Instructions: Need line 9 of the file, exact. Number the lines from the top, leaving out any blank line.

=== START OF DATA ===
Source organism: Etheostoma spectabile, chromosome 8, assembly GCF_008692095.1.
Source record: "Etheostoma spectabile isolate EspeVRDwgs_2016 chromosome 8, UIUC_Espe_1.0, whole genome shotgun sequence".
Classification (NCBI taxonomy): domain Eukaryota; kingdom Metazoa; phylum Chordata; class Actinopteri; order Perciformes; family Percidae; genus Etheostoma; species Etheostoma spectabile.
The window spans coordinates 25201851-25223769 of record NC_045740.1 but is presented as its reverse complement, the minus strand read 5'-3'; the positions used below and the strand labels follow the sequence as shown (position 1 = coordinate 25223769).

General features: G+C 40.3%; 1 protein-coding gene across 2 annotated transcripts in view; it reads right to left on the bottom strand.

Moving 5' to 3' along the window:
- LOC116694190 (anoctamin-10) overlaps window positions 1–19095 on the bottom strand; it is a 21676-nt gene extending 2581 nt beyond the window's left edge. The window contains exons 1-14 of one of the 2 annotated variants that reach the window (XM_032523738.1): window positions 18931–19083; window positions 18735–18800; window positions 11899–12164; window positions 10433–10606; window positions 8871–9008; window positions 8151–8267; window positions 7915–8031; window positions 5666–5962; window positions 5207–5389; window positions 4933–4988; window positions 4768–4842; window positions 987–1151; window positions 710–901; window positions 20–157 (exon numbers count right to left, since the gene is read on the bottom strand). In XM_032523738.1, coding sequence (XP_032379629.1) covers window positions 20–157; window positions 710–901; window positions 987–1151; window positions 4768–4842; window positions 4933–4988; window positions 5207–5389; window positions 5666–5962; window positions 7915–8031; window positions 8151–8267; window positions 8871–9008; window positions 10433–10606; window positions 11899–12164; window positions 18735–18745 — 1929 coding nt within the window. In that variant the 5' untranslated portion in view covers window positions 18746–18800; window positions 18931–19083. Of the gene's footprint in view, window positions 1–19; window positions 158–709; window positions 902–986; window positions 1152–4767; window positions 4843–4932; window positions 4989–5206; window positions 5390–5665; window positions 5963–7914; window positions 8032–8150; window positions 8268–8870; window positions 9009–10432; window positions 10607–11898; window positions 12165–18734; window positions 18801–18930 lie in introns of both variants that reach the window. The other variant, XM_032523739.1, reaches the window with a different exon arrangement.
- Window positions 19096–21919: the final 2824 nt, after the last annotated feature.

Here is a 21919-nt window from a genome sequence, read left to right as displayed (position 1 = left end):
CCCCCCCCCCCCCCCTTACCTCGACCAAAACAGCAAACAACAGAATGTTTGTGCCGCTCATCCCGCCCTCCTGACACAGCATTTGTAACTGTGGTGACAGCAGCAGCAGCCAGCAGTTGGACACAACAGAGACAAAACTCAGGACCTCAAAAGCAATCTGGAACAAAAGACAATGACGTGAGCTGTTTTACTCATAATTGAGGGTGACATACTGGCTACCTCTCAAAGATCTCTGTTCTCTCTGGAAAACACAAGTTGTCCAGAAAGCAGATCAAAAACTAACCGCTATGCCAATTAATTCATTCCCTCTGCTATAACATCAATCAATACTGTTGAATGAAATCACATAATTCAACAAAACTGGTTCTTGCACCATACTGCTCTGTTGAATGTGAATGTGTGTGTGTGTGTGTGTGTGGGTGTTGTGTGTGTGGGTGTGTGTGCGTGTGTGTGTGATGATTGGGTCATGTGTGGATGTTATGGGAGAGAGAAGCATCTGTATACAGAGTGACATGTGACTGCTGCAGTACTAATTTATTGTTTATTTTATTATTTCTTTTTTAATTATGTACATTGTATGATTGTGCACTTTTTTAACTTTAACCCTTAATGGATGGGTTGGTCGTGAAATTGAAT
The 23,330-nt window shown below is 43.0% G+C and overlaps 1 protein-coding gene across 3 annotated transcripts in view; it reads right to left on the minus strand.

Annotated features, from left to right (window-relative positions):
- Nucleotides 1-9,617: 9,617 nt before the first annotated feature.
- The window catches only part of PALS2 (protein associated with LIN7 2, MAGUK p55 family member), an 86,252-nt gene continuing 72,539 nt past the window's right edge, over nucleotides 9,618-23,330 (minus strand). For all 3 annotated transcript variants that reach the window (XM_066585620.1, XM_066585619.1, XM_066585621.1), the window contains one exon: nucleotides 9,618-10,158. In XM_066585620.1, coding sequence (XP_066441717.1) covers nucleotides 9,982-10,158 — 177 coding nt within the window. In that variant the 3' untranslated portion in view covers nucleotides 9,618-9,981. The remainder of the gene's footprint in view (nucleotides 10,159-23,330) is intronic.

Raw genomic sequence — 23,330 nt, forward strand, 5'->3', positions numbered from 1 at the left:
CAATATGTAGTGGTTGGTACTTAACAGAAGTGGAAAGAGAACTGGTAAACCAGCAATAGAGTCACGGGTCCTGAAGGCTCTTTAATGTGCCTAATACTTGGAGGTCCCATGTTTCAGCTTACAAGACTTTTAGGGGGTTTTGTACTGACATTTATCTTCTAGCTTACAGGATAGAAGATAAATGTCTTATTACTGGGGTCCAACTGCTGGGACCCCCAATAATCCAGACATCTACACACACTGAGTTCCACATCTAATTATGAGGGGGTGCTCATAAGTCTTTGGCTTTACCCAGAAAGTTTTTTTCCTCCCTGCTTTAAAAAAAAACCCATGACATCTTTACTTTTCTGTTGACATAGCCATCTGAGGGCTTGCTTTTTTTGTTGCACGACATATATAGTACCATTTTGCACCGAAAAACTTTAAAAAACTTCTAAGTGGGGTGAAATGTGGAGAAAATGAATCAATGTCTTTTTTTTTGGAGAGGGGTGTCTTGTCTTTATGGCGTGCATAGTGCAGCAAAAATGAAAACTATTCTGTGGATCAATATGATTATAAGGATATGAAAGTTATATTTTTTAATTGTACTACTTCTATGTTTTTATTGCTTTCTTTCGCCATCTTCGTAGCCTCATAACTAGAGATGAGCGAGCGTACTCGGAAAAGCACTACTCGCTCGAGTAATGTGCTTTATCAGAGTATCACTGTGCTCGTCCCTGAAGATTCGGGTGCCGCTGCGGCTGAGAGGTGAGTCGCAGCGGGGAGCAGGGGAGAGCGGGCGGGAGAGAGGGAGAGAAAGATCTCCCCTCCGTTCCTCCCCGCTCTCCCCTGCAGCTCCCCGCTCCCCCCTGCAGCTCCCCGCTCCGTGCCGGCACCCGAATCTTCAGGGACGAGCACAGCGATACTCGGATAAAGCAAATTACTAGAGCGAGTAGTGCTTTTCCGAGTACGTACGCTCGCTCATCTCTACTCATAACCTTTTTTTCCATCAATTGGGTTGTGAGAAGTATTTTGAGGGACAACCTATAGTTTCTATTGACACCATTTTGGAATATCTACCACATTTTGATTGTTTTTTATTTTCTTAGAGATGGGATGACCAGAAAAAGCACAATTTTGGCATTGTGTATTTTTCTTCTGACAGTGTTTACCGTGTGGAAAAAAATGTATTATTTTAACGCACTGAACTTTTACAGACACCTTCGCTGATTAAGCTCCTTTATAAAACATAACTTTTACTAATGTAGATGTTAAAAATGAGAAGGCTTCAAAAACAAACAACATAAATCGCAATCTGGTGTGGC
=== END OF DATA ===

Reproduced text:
Here is a 21919-nt window from a genome sequence, read left to right as displayed (position 1 = left end):